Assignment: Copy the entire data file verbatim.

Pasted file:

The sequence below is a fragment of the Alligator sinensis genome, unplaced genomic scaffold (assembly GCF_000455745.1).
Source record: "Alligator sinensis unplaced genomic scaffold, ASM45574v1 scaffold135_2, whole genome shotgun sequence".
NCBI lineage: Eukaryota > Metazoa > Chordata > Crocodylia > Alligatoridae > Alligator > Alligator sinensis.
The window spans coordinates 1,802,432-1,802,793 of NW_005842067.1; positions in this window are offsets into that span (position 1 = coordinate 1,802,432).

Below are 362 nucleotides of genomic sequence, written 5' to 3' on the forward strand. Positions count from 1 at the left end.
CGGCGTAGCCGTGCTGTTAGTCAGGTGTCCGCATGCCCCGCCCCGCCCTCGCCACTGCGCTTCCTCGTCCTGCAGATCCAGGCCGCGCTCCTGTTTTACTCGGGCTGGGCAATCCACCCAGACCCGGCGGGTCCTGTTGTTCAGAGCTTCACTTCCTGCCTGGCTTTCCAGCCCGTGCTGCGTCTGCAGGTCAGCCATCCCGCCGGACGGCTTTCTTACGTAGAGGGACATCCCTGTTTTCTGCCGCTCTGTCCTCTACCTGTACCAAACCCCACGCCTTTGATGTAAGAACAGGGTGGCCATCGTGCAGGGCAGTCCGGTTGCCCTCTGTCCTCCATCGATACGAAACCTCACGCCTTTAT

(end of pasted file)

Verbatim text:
The sequence below is a fragment of the Alligator sinensis genome, unplaced genomic scaffold (assembly GCF_000455745.1).
Source record: "Alligator sinensis unplaced genomic scaffold, ASM45574v1 scaffold135_2, whole genome shotgun sequence".
NCBI lineage: Eukaryota > Metazoa > Chordata > Crocodylia > Alligatoridae > Alligator > Alligator sinensis.
The window spans coordinates 1,802,432-1,802,793 of NW_005842067.1; positions in this window are offsets into that span (position 1 = coordinate 1,802,432).

Below are 362 nucleotides of genomic sequence, written 5' to 3' on the forward strand. Positions count from 1 at the left end.
CGGCGTAGCCGTGCTGTTAGTCAGGTGTCCGCATGCCCCGCCCCGCCCTCGCCACTGCGCTTCCTCGTCCTGCAGATCCAGGCCGCGCTCCTGTTTTACTCGGGCTGGGCAATCCACCCAGACCCGGCGGGTCCTGTTGTTCAGAGCTTCACTTCCTGCCTGGCTTTCCAGCCCGTGCTGCGTCTGCAGGTCAGCCATCCCGCCGGACGGCTTTCTTACGTAGAGGGACATCCCTGTTTTCTGCCGCTCTGTCCTCTACCTGTACCAAACCCCACGCCTTTGATGTAAGAACAGGGTGGCCATCGTGCAGGGCAGTCCGGTTGCCCTCTGTCCTCCATCGATACGAAACCTCACGCCTTTAT